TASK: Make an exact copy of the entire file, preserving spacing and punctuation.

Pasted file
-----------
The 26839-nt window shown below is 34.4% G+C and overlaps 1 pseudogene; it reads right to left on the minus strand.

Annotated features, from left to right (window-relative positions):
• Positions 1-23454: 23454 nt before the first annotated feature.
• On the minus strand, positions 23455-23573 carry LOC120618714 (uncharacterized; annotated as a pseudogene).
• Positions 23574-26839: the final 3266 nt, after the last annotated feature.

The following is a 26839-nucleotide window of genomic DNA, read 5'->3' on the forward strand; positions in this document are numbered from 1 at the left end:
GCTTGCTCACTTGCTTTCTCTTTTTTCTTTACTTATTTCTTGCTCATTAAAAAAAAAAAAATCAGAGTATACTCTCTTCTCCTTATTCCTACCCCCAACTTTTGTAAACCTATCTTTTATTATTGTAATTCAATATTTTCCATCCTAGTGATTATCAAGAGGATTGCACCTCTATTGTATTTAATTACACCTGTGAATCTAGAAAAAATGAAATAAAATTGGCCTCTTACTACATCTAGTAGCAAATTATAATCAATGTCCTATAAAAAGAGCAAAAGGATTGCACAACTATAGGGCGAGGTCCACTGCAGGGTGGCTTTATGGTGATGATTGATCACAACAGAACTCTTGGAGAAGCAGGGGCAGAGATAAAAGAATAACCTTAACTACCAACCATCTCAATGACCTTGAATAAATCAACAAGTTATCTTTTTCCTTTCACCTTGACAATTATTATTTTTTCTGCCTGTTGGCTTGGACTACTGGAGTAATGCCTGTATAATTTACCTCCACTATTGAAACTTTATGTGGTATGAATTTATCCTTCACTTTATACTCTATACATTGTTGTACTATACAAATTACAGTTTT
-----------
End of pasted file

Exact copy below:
The 26839-nt window shown below is 34.4% G+C and overlaps 1 pseudogene; it reads right to left on the minus strand.

Annotated features, from left to right (window-relative positions):
• Positions 1-23454: 23454 nt before the first annotated feature.
• On the minus strand, positions 23455-23573 carry LOC120618714 (uncharacterized; annotated as a pseudogene).
• Positions 23574-26839: the final 3266 nt, after the last annotated feature.

The following is a 26839-nucleotide window of genomic DNA, read 5'->3' on the forward strand; positions in this document are numbered from 1 at the left end:
GCTTGCTCACTTGCTTTCTCTTTTTTCTTTACTTATTTCTTGCTCATTAAAAAAAAAAAAATCAGAGTATACTCTCTTCTCCTTATTCCTACCCCCAACTTTTGTAAACCTATCTTTTATTATTGTAATTCAATATTTTCCATCCTAGTGATTATCAAGAGGATTGCACCTCTATTGTATTTAATTACACCTGTGAATCTAGAAAAAATGAAATAAAATTGGCCTCTTACTACATCTAGTAGCAAATTATAATCAATGTCCTATAAAAAGAGCAAAAGGATTGCACAACTATAGGGCGAGGTCCACTGCAGGGTGGCTTTATGGTGATGATTGATCACAACAGAACTCTTGGAGAAGCAGGGGCAGAGATAAAAGAATAACCTTAACTACCAACCATCTCAATGACCTTGAATAAATCAACAAGTTATCTTTTTCCTTTCACCTTGACAATTATTATTTTTTCTGCCTGTTGGCTTGGACTACTGGAGTAATGCCTGTATAATTTACCTCCACTATTGAAACTTTATGTGGTATGAATTTATCCTTCACTTTATACTCTATACATTGTTGTACTATACAAATTACAGTTTT